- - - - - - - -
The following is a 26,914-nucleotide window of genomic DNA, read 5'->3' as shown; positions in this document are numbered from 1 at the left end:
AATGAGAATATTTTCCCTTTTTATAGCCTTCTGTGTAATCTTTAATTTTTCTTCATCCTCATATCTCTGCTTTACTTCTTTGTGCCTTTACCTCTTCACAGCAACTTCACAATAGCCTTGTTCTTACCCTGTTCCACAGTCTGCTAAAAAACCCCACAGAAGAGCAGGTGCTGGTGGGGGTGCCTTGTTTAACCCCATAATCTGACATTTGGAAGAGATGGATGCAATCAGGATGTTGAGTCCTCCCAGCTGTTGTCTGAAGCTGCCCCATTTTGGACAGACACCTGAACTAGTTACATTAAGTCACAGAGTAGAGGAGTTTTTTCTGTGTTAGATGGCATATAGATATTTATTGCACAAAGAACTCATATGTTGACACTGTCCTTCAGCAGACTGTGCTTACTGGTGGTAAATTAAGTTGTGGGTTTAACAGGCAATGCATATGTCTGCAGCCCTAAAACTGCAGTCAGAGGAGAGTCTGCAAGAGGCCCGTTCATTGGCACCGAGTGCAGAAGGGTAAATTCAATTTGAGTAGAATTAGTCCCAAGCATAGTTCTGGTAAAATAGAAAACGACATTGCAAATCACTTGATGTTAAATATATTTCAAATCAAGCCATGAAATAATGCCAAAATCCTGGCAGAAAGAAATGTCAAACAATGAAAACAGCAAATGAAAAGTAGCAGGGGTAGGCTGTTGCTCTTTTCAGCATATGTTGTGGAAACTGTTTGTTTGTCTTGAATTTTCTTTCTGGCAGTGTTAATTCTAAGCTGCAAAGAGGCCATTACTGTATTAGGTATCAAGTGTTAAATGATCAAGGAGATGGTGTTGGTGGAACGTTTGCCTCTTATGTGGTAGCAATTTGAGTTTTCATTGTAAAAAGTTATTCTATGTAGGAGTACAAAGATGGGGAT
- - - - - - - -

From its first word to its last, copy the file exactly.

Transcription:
The following is a 26,914-nucleotide window of genomic DNA, read 5'->3' as shown; positions in this document are numbered from 1 at the left end:
AATGAGAATATTTTCCCTTTTTATAGCCTTCTGTGTAATCTTTAATTTTTCTTCATCCTCATATCTCTGCTTTACTTCTTTGTGCCTTTACCTCTTCACAGCAACTTCACAATAGCCTTGTTCTTACCCTGTTCCACAGTCTGCTAAAAAACCCCACAGAAGAGCAGGTGCTGGTGGGGGTGCCTTGTTTAACCCCATAATCTGACATTTGGAAGAGATGGATGCAATCAGGATGTTGAGTCCTCCCAGCTGTTGTCTGAAGCTGCCCCATTTTGGACAGACACCTGAACTAGTTACATTAAGTCACAGAGTAGAGGAGTTTTTTCTGTGTTAGATGGCATATAGATATTTATTGCACAAAGAACTCATATGTTGACACTGTCCTTCAGCAGACTGTGCTTACTGGTGGTAAATTAAGTTGTGGGTTTAACAGGCAATGCATATGTCTGCAGCCCTAAAACTGCAGTCAGAGGAGAGTCTGCAAGAGGCCCGTTCATTGGCACCGAGTGCAGAAGGGTAAATTCAATTTGAGTAGAATTAGTCCCAAGCATAGTTCTGGTAAAATAGAAAACGACATTGCAAATCACTTGATGTTAAATATATTTCAAATCAAGCCATGAAATAATGCCAAAATCCTGGCAGAAAGAAATGTCAAACAATGAAAACAGCAAATGAAAAGTAGCAGGGGTAGGCTGTTGCTCTTTTCAGCATATGTTGTGGAAACTGTTTGTTTGTCTTGAATTTTCTTTCTGGCAGTGTTAATTCTAAGCTGCAAAGAGGCCATTACTGTATTAGGTATCAAGTGTTAAATGATCAAGGAGATGGTGTTGGTGGAACGTTTGCCTCTTATGTGGTAGCAATTTGAGTTTTCATTGTAAAAAGTTATTCTATGTAGGAGTACAAAGATGGGGAT